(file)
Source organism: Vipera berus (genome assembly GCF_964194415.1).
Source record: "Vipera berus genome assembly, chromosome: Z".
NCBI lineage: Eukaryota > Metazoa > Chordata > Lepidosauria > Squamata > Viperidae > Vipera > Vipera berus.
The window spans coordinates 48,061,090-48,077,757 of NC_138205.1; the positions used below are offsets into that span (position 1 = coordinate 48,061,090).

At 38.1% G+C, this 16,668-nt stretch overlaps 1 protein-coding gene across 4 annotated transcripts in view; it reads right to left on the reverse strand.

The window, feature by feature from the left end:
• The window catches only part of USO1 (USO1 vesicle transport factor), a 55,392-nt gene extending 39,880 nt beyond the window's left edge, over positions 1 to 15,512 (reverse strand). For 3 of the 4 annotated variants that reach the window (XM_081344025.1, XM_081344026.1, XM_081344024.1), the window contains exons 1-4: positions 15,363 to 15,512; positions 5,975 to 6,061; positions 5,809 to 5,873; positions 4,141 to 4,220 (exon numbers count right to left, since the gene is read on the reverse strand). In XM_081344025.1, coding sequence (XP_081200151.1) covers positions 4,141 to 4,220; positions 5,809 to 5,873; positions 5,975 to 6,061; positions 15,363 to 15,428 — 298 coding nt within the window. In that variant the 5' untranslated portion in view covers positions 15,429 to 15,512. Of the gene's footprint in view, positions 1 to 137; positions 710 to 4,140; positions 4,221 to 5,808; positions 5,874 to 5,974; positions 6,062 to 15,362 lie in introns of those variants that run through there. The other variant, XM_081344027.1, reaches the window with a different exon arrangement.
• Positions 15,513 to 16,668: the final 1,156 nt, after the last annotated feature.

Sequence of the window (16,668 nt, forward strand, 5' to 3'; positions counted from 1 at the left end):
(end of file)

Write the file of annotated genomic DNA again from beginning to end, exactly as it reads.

Source organism: Vipera berus (genome assembly GCF_964194415.1).
Source record: "Vipera berus genome assembly, chromosome: Z".
NCBI lineage: Eukaryota > Metazoa > Chordata > Lepidosauria > Squamata > Viperidae > Vipera > Vipera berus.
The window spans coordinates 48,061,090-48,077,757 of NC_138205.1; the positions used below are offsets into that span (position 1 = coordinate 48,061,090).

At 38.1% G+C, this 16,668-nt stretch overlaps 1 protein-coding gene across 4 annotated transcripts in view; it reads right to left on the reverse strand.

The window, feature by feature from the left end:
• The window catches only part of USO1 (USO1 vesicle transport factor), a 55,392-nt gene extending 39,880 nt beyond the window's left edge, over positions 1 to 15,512 (reverse strand). For 3 of the 4 annotated variants that reach the window (XM_081344025.1, XM_081344026.1, XM_081344024.1), the window contains exons 1-4: positions 15,363 to 15,512; positions 5,975 to 6,061; positions 5,809 to 5,873; positions 4,141 to 4,220 (exon numbers count right to left, since the gene is read on the reverse strand). In XM_081344025.1, coding sequence (XP_081200151.1) covers positions 4,141 to 4,220; positions 5,809 to 5,873; positions 5,975 to 6,061; positions 15,363 to 15,428 — 298 coding nt within the window. In that variant the 5' untranslated portion in view covers positions 15,429 to 15,512. Of the gene's footprint in view, positions 1 to 137; positions 710 to 4,140; positions 4,221 to 5,808; positions 5,874 to 5,974; positions 6,062 to 15,362 lie in introns of those variants that run through there. The other variant, XM_081344027.1, reaches the window with a different exon arrangement.
• Positions 15,513 to 16,668: the final 1,156 nt, after the last annotated feature.

Sequence of the window (16,668 nt, forward strand, 5' to 3'; positions counted from 1 at the left end):